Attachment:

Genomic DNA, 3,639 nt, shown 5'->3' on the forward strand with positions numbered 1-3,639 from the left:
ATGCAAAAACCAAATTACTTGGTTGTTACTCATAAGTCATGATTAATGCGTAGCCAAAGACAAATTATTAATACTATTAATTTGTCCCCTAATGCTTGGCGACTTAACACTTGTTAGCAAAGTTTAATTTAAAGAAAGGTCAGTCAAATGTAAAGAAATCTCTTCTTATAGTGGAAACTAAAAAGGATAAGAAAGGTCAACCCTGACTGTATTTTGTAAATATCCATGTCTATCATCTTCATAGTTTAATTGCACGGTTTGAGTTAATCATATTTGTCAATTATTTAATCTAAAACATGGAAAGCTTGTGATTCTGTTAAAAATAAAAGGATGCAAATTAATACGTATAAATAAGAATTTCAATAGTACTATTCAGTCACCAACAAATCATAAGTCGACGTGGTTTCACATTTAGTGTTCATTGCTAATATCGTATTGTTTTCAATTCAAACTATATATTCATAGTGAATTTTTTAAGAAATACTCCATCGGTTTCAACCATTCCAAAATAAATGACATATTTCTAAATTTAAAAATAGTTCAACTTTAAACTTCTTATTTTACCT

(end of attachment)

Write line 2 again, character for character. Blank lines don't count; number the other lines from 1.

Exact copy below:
ATGCAAAAACCAAATTACTTGGTTGTTACTCATAAGTCATGATTAATGCGTAGCCAAAGACAAATTATTAATACTATTAATTTGTCCCCTAATGCTTGGCGACTTAACACTTGTTAGCAAAGTTTAATTTAAAGAAAGGTCAGTCAAATGTAAAGAAATCTCTTCTTATAGTGGAAACTAAAAAGGATAAGAAAGGTCAACCCTGACTGTATTTTGTAAATATCCATGTCTATCATCTTCATAGTTTAATTGCACGGTTTGAGTTAATCATATTTGTCAATTATTTAATCTAAAACATGGAAAGCTTGTGATTCTGTTAAAAATAAAAGGATGCAAATTAATACGTATAAATAAGAATTTCAATAGTACTATTCAGTCACCAACAAATCATAAGTCGACGTGGTTTCACATTTAGTGTTCATTGCTAATATCGTATTGTTTTCAATTCAAACTATATATTCATAGTGAATTTTTTAAGAAATACTCCATCGGTTTCAACCATTCCAAAATAAATGACATATTTCTAAATTTAAAAATAGTTCAACTTTAAACTTCTTATTTTACCT